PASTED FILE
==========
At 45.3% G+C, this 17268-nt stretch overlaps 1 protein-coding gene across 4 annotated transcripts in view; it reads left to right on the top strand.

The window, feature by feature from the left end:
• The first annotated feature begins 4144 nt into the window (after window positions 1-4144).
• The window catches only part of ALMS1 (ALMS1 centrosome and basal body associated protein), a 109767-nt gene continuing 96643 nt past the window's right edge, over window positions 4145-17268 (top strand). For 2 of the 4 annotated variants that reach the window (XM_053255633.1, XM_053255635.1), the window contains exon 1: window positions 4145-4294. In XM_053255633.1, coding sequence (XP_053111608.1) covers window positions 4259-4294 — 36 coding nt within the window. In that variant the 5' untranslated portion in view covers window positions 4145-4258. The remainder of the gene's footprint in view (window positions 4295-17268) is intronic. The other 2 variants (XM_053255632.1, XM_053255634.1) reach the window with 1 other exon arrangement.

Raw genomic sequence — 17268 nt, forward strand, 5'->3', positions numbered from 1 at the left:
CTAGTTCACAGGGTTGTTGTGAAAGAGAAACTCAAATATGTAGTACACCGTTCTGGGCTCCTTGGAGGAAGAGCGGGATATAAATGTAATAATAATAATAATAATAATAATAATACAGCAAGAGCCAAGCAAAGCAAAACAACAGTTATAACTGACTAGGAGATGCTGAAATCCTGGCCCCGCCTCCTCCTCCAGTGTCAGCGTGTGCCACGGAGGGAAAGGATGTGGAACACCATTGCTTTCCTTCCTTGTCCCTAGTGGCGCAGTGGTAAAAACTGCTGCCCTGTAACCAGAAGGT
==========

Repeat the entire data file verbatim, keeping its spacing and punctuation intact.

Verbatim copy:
At 45.3% G+C, this 17268-nt stretch overlaps 1 protein-coding gene across 4 annotated transcripts in view; it reads left to right on the top strand.

The window, feature by feature from the left end:
• The first annotated feature begins 4144 nt into the window (after window positions 1-4144).
• The window catches only part of ALMS1 (ALMS1 centrosome and basal body associated protein), a 109767-nt gene continuing 96643 nt past the window's right edge, over window positions 4145-17268 (top strand). For 2 of the 4 annotated variants that reach the window (XM_053255633.1, XM_053255635.1), the window contains exon 1: window positions 4145-4294. In XM_053255633.1, coding sequence (XP_053111608.1) covers window positions 4259-4294 — 36 coding nt within the window. In that variant the 5' untranslated portion in view covers window positions 4145-4258. The remainder of the gene's footprint in view (window positions 4295-17268) is intronic. The other 2 variants (XM_053255632.1, XM_053255634.1) reach the window with 1 other exon arrangement.

Raw genomic sequence — 17268 nt, forward strand, 5'->3', positions numbered from 1 at the left:
CTAGTTCACAGGGTTGTTGTGAAAGAGAAACTCAAATATGTAGTACACCGTTCTGGGCTCCTTGGAGGAAGAGCGGGATATAAATGTAATAATAATAATAATAATAATAATAATACAGCAAGAGCCAAGCAAAGCAAAACAACAGTTATAACTGACTAGGAGATGCTGAAATCCTGGCCCCGCCTCCTCCTCCAGTGTCAGCGTGTGCCACGGAGGGAAAGGATGTGGAACACCATTGCTTTCCTTCCTTGTCCCTAGTGGCGCAGTGGTAAAAACTGCTGCCCTGTAACCAGAAGGT